Congressman Baca submits his bill for the third time to add another warning label for parents about content in video games. The question we should ask the congressman is, Do we need another layer of regulation on an industry that already self regulates itself well?
I previously written about this issue twice already. However the Inland Valley Daily Bulletin has published a new article about his third attempt.
Baca’s bill, opposed by an industry trade group, would mandate the following message be printed on video game packages: “WARNING: Exposure to violent video games has been linked to aggressive behavior.”
The odd fact about this bill is that it will apply to cartoon games such as Mario Kart as well as violent realistic games such as Grand Theft Auto. Maybe our congressman rarely plays video games to know the difference.
Baca’s new bill is H.R. 4204 for this current session of congress.
I guess this is the week that Congressman Baca is announcing his legislation for this congressional session. First, it was amnesty for the smuggled children who enter our country. Now it is a return of Congressman Baca’s warning label for violent video games bill that is looking to be passed this year.
News of his violent video game label bill was also mentioned on my blog previously, and I guess we are sounding the alarm again to make sure this bill sinks in committee.
This bill is only designed to make the congressman look good in the press and there is already a video game content labeling system and it has been around for the last fifteen plus years and it is called the Entertainment Software Ratings Board and they have ratings so parents could choose the best content for their children and devices such as the XBOX or Nintendo Wii have parental control devices as well. So, if a child brings forth Grand Theft Auto 5 or Call of Duty, the family XBOX 360 will not play the game.
Also, we are facing a huge budget deficit to add new federal employees from the Consumer Product Safety Commission to monitor this proposed law and if the private industry can enforce their content successfully with retailers and content producers working together in harmony we should just let this successful partnership continue.
Although Joe Baca is my congressman, and I did call his office to express my displeasure last time he submitted this bill he probably could care less about my two cents. But if you do live in the 43rd Congressional District feel free to call his office.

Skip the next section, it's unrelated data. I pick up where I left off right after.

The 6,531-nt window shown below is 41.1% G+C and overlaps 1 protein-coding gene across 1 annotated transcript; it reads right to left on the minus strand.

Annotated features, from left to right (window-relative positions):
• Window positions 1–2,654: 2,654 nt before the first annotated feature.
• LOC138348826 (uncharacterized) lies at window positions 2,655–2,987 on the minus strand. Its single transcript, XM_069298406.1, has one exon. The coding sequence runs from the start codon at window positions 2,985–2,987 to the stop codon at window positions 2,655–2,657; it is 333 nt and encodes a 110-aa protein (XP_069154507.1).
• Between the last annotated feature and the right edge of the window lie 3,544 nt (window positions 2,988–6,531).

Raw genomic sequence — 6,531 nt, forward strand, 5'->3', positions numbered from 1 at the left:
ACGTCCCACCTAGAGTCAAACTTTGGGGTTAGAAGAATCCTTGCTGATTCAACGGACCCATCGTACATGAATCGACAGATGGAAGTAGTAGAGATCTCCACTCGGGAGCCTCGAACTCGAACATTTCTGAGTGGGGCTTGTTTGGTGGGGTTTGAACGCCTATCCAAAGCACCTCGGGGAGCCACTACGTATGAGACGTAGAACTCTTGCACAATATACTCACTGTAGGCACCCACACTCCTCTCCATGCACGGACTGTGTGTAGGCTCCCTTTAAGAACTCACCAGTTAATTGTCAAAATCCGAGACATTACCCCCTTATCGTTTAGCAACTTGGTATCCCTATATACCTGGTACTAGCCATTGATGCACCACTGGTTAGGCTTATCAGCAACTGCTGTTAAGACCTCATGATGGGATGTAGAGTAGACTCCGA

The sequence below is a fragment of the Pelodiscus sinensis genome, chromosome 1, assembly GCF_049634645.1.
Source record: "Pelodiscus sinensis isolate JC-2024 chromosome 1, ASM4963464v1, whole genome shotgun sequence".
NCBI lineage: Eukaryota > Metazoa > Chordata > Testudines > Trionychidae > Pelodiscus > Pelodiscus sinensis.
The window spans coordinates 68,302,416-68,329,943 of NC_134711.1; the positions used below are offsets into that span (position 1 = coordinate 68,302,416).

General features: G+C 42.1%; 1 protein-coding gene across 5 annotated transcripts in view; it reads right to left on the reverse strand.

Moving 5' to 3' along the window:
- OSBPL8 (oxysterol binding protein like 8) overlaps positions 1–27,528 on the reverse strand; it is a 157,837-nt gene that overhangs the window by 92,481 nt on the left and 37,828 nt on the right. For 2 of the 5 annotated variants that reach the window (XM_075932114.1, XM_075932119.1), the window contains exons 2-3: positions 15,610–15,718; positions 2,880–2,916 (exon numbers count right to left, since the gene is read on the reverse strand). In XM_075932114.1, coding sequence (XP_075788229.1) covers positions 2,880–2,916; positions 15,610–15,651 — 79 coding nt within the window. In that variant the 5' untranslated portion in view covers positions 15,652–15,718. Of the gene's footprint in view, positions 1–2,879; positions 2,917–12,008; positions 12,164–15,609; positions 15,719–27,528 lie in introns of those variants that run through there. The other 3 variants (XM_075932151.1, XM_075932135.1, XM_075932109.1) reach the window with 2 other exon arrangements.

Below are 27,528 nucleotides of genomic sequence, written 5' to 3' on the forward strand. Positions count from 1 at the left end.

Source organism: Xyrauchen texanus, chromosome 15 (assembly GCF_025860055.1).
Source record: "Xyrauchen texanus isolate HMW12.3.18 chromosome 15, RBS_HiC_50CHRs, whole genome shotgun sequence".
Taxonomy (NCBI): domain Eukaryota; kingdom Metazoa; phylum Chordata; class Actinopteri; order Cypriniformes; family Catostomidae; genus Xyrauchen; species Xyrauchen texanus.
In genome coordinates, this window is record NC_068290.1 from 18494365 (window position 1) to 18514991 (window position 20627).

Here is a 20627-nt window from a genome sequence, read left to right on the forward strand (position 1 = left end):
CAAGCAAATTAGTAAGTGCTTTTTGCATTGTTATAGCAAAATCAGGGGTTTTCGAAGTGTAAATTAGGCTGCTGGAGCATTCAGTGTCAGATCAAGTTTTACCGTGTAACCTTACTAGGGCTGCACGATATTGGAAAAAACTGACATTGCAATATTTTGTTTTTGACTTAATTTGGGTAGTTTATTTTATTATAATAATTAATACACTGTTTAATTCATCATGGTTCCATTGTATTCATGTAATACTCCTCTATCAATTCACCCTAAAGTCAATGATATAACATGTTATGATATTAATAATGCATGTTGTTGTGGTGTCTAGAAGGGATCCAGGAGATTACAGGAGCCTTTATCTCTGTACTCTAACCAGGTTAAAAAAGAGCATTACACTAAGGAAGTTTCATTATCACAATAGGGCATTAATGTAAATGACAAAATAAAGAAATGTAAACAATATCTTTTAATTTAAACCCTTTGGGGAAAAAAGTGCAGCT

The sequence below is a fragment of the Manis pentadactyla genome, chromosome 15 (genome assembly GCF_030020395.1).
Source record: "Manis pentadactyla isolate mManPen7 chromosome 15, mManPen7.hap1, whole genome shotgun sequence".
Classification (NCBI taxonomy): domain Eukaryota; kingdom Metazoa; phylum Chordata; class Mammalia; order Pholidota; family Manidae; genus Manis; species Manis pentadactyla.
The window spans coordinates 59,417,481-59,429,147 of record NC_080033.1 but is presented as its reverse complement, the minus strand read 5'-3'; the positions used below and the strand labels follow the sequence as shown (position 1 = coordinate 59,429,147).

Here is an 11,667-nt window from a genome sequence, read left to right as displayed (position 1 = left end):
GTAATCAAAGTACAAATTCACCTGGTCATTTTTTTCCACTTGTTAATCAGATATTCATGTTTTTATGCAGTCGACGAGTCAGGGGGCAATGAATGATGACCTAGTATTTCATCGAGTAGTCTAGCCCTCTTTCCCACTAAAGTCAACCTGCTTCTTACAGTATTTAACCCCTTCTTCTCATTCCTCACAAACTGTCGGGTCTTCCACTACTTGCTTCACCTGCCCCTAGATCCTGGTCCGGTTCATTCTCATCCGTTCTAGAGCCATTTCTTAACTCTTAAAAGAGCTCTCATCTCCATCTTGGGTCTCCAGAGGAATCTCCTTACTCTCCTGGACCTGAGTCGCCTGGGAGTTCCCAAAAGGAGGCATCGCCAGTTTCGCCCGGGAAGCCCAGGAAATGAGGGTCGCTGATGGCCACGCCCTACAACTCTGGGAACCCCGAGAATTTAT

Are you annoyed when a politician who is afraid of what bloggers may happen to say about them ends up censoring various websites that may be critical about their policies or agenda?
There is one likely way you can get back at them and still see the content. Use Google Reader. What will the county supervisors do next, ban Google? If Brad or Gary ban Google off county computers, then that would be a big embarrassment.
Google Reader is a web based application from Google where you can read various articles from your favorite blogs.
There is a local branch of the county library that I might be able to test my work-around against the censorship policies, but that would entail me getting a new library card.
Dear Congressman Sessions,
I am a registered Republican and I previously ran for State Assembly in 2002 in the state of California. However I am not that enthused that instead of undoing the Obama/Pelosi/Reid agenda, a segment of your members are going on a moralist campaign in censoring artwork at our national institution the Smithsonian.
Art is not just for traditionalists or for the counterculture. Art is for all of us, the Smithsonian serves all the people of our nation. To censor art, we remove ourselves from reality. Maybe if we learned why artists made their particular art we could understand the life and the issues of the artist.
I understand people are livid about how religion and religious figures are portrayed in the art by these queer artists. But maybe if religious people did not persecute homosexuals maybe we would not have these “controversial” pieces created.
Continue reading A Letter to the NRCC about Art Censorship